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Cai J, Tang M, Gao Y, Zhang H, Yang Y, Zhang D, Wang H, Liang H, Zhang R, Wu B. Cesarean Section or Vaginal Delivery to Prevent Possible Vertical Transmission From a Pregnant Mother Confirmed With COVID-19 to a Neonate: A Systematic Review. Front Med (Lausanne). 2021 Feb 17;8:634949. doi: 10.3389/fmed.2021.634949. PMID: 33681259; PMCID: PMC7926203.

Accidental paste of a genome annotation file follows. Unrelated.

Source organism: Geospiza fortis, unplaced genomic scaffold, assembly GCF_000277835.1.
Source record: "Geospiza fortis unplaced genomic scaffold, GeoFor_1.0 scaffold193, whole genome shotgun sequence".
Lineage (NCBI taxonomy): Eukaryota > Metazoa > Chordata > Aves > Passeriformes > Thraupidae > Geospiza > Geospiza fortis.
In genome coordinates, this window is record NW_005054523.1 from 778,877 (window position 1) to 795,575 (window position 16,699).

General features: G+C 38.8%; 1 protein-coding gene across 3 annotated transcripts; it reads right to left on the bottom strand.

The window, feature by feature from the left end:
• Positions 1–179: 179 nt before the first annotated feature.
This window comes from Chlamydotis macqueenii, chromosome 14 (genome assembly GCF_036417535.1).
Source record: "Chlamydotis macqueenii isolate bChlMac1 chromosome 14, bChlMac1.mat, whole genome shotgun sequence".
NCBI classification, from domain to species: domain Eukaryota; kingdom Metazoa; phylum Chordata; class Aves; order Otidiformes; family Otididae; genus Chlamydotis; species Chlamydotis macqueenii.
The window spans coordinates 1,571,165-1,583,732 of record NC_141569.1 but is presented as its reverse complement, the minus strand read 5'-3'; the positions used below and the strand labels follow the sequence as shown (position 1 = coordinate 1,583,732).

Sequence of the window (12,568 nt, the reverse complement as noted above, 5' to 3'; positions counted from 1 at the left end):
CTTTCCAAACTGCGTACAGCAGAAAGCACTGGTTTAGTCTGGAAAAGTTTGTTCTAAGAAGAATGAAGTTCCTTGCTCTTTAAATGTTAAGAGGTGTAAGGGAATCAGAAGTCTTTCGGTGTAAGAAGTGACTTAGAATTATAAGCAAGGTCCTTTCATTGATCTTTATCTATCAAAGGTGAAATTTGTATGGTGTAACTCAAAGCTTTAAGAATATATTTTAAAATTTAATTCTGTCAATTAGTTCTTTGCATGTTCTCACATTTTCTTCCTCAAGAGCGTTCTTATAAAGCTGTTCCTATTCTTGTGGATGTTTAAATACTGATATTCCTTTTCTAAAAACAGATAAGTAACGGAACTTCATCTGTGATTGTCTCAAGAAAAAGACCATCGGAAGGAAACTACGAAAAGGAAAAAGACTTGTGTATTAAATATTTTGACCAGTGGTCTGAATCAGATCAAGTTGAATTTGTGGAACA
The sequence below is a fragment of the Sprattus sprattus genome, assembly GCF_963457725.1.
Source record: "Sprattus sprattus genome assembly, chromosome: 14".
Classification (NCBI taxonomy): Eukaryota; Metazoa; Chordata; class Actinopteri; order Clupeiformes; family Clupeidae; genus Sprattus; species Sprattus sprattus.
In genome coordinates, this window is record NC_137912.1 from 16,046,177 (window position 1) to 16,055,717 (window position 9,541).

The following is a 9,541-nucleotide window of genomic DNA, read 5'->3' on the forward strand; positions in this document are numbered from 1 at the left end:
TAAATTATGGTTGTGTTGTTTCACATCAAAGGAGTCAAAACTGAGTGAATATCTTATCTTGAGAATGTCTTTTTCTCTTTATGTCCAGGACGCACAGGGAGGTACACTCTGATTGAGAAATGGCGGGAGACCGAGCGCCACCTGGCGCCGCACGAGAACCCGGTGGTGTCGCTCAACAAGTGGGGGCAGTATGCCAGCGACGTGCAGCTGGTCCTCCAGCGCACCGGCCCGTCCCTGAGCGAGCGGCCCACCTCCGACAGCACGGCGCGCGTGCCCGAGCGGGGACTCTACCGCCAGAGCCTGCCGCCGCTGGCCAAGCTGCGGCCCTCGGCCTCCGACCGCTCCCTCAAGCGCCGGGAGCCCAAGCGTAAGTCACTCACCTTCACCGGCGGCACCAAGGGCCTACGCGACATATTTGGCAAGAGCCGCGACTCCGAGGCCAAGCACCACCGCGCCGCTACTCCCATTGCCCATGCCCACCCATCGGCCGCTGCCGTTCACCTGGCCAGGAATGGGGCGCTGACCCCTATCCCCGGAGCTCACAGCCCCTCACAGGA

Background: The impact of delivery mode on the infection rates of Coronavirus disease 2019 (COVID-19) in the newborn remains unknown. We aimed to summarize the existing literature on COVID-19 infection during pregnancy to evaluate which mode of delivery is better for preventing possible vertical transmission from a pregnant mother confirmed with COVID-19 to a neonate. Methods: We performed a comprehensive literature search of PubMed, Embase, Cochrane Library, Web of Science, Google Scholar, and the Chinese Biomedical Literature database (CBM) from 31 December 2019 to 18 June 2020. We applied no language restrictions. We screened abstracts for relevance, extracted data, and assessed the risk of bias in duplicate. We rated the certainty of evidence using the GRADE approach. The primary outcome was severe acute respiratory syndrome coronavirus 2 (SARS-CoV-2) test positivity in neonates born to mothers with confirmed COVID-19 following different delivery modes. Secondary outcomes were neonatal deaths and maternal deaths. This study is registered with PROSPERO, CRD42020194049. Results: Sixty-eight observational studies meeting inclusion criteria were included in the current study, with no randomized controlled trials. In total, information on the mode of delivery, detailed neonatal outcomes, and SARS-CoV-2 status were available for 1,019 pregnant women and 1,035 neonates. Six hundred and eighteen (59.71%) neonates were born through cesarean section and 417(40.29%) through vaginal delivery. Probable congenital SARS-CoV-2 infections were reported in 34/1,035 (3.29%) neonates. Of babies born vaginally, 9/417 (2.16%) were tested positive compared with 25/618 (4.05%) born by cesarean. Of babies born vaginally, 0/417 (0.00%) neonatal deaths were reported compared with 6/618 (0.97%) born by cesarean. Of women who delivered vaginally, 1/416 (0.24%) maternal deaths were reported compared with 11/603 (1.82%) delivered by cesarean. Two women died before delivery. Sensitivity analyses and subgroup analyses showed similar findings. Conclusions: The rate of neonatal COVID-19 infection, neonatal deaths, and maternal deaths are no greater when the mother gave birth through vaginal delivery. Based on the evidence available, there is no sufficient evidence supporting that the cesarean section is better than vaginal delivery in preventing possible vertical transmission from a pregnant mother confirmed with COVID-19 to a neonate. The mode of birth should be individualized and based on disease severity and obstetric indications. Additional good-quality studies with comprehensive serial tests from multiple specimens are urgently needed.

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